Why many Ugandans are looking at Kenya and saying, dear Lord, when!?

Author: Daniel K Kalinaki. PHOTO/FILE. 

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But it is hard not to pause for a moment to admire the purring and whirring of the democratic machine as it transforms the will of the people...

It is still possible for Kenya to snatch defeat from the jaws of victory, either during this electoral cycle or subsequent ones. The outcome of the presidential election, which was yet to be called at the time of writing, could be challenged in the courtroom or even in the streets. 

But it is hard not to pause for a moment to admire the purring and whirring of the democratic machine as it transforms the will of the people, through a labyrinth of counting machines and bureaucratic procedures, to the seat of power.

 It wasn’t always like this. Like Uganda, Kenya has its history of dictatorships and leaders who did not want to leave office. Kenyatta was as rapacious as the colonial administration he replaced. Moi was brutal and narcissistic. Neither did those who followed descend in white plumage from heavenly places. Hiding behind his heavy eyelids, Mwai Kibaki stole an election and was sworn in under proverbial candlelight, while both Uhuru Kenyatta and Williams Ruto jingle-belled their way to power with the rattling of skeletons from the 2007-8 post-election violence.

 But – and it is a big, shapely, but – Kenya has demonstrated the kind of forward movement and civic arrangements that we can only gawk at, gobsmacked.

 Some of it is ephemeral. Despite a tightly contested and emotional race that has felt existential for both the Ruto and Raila Odinga camps, the campaigns have been largely peaceful. None of the candidates were arrested. The police did not once turn up to beat up opposition supporters or block them from accessing campaign venues.

 There were sharp words, particularly between Ruto and Uhuru, who fought with the passion and intensity of jilted lovers, but few Kenyans were bruised in the making of this political drama. Political disputes, such as those over which register to use, were settled by the courts, not anti-riot police. The media, even state-owned platforms, generally told both sides of the story. No bloggers were kidnapped. The internet was not shut down. Democracy did not die in darkness.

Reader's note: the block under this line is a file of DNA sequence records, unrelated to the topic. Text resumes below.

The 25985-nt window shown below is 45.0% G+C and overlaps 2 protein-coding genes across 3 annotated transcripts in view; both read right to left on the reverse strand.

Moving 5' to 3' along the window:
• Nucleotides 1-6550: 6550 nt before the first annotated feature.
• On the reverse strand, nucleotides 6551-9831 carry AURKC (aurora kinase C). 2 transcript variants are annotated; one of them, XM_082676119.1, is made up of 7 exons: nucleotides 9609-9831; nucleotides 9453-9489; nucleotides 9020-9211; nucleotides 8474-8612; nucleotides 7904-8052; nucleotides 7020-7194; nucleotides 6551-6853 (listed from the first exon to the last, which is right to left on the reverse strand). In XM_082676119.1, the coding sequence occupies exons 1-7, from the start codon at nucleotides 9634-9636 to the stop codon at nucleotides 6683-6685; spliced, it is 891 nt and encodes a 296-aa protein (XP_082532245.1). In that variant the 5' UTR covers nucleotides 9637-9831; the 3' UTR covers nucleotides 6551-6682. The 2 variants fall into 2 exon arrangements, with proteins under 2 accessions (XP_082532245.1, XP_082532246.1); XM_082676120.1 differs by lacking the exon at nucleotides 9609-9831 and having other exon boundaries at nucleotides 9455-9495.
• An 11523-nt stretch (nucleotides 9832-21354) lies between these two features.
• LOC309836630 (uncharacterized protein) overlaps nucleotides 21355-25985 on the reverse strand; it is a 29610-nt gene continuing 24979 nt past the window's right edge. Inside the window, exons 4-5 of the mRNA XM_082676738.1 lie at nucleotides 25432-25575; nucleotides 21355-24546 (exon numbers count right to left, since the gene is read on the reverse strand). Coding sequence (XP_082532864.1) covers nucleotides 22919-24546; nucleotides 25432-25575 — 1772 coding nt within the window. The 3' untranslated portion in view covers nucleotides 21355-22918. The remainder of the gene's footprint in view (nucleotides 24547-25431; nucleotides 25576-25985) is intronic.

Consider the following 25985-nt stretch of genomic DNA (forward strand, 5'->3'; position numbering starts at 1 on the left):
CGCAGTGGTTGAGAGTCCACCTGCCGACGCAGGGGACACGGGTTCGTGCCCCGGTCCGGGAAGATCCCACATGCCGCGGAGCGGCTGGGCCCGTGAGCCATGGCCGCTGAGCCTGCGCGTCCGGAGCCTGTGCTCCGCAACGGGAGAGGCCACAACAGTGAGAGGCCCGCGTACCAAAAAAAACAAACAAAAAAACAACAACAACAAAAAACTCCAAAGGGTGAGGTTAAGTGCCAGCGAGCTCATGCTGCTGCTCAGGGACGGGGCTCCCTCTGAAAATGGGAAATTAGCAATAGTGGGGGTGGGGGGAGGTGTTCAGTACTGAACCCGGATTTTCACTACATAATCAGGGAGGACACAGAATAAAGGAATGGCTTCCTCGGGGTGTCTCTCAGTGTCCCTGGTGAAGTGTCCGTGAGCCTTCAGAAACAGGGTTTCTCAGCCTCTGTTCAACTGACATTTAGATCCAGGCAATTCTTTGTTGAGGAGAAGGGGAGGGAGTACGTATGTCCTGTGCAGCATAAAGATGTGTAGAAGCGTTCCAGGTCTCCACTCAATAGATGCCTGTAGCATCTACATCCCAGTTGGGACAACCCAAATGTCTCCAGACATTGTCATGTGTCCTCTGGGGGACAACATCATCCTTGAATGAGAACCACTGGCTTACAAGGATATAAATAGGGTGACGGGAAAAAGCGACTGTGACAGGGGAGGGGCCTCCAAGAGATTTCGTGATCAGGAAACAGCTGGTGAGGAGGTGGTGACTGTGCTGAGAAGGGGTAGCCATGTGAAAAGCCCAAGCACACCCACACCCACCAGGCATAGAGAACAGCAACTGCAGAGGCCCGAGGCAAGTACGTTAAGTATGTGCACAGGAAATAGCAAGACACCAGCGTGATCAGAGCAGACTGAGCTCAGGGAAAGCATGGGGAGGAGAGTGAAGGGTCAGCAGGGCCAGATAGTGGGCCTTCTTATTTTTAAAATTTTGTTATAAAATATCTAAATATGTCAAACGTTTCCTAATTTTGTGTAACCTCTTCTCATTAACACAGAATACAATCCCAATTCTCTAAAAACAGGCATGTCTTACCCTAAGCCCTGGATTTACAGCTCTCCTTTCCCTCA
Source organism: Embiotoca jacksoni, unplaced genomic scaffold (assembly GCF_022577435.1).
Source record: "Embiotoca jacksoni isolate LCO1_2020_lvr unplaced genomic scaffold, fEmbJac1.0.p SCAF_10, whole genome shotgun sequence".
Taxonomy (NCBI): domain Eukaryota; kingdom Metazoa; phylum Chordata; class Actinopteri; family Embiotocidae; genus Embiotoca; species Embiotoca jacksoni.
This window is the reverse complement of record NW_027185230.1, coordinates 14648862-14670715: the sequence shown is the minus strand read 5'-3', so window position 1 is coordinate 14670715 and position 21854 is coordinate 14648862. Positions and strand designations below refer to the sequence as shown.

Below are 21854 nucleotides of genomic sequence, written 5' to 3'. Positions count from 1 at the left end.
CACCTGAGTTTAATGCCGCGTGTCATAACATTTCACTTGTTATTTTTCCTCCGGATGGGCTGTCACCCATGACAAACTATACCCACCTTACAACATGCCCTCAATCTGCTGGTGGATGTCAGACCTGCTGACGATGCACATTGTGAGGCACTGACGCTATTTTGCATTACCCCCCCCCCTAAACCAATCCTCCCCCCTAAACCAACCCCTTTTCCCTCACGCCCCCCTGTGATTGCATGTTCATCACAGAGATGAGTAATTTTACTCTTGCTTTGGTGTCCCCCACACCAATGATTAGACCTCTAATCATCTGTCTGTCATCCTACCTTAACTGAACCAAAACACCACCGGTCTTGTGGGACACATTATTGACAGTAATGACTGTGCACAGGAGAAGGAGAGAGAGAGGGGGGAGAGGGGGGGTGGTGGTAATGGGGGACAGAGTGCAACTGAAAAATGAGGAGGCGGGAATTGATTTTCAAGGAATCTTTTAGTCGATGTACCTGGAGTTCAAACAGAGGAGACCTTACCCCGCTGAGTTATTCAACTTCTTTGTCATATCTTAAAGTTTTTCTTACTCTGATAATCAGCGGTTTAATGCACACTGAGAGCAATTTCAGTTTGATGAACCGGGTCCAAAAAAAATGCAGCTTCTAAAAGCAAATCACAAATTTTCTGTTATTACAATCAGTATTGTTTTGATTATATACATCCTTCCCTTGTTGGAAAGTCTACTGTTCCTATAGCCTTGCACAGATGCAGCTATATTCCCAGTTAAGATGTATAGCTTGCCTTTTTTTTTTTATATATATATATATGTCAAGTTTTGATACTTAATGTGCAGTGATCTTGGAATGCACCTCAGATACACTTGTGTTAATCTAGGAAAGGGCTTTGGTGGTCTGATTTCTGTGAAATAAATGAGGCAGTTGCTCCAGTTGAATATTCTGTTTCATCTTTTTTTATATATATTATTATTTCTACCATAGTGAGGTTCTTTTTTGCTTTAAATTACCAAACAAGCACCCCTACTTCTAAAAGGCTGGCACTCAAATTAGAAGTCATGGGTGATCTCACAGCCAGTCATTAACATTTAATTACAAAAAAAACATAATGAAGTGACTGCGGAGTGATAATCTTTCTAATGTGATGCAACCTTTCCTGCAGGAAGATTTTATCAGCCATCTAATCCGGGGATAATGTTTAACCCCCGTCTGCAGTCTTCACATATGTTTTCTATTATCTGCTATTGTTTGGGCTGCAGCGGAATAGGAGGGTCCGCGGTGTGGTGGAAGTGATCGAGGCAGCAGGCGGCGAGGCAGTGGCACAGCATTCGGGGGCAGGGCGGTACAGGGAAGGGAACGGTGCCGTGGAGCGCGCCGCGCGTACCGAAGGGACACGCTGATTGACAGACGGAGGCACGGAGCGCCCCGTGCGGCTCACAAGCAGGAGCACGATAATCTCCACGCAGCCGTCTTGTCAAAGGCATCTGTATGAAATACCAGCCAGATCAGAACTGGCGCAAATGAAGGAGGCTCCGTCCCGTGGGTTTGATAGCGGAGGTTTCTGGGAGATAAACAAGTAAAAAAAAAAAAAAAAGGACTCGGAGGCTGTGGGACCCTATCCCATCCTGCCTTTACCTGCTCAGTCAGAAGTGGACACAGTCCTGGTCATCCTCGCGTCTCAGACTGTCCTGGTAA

But it is the deep structural changes that Kenya has undergone that are more remarkable. First, the last half of the Moi era created a civil society that was vocal, organised and galvanised. This formed the bedrock of the political movement that swept away Moism in 2002 but which has remained a vanguard of Kenya’s civic space, constitutional order, and an emerging democratic tradition in which disputes, however deep-seated, are contested legally, not violently.

Secondly – and perhaps counter-intuitively, the 2007/8 post-election violence shocked many Kenyans into accepting compromise as a pragmatic response to, and means of, political change. The sight of half-dressed Kenyan politicians ceaselessly crossing from brothel door to the other is not pretty. But this need to forge alliances, even unholy ones, forces people to talk to and persuade one another.

 Third, and arguably most importantly, Kenya’s 2010 Constitution introduced important safeguards against an imperial presidency. It locked in term limits, saddled the head-of-state with a deputy they cannot easily shake off or fire at will, and devolved roles and significant chunks of the national budget from the centre to county governments.

 Cynics initially dismissed this as decentralising corruption. And it is true a lot of the money that goes into the counties is “eaten”; but it also serves as a distributive mechanism (with jobs and contracts generally going to local entities) and diffuses the political contests from one winner-takes-all national contest, to lower hanging fruit within county governments that are within easier reach.

 Citizens in an opposition-leaning corner of the country might not like the president and ruling party, but they can vote their own to run county affairs knowing that they will have resources to deliver some services at the grassroots. They do not have to prostrate before the central government; they can march on the governor’s mansion instead.

 And even if the central government somehow meddled in their affairs or stymied the flow of funds, all they have to do is give it time – 10 years at most – and vote in a new one. It turns out that once a country undergoes a transition of power from one elected leader to another, even if that transition is imperfect, it is hard and often impossible for subsequent leaders to change those rules to become life presidents.

 Many Ugandans, long conditioned to violence and the muzzling of voices, must be looking across the border to Kenya and saying, in low voices in order not to be heard or misunderstood, dear Lord, when?!

Mr Kalinaki is a journalist and poor man’s freedom fighter.

[email protected]; @Kalinaki

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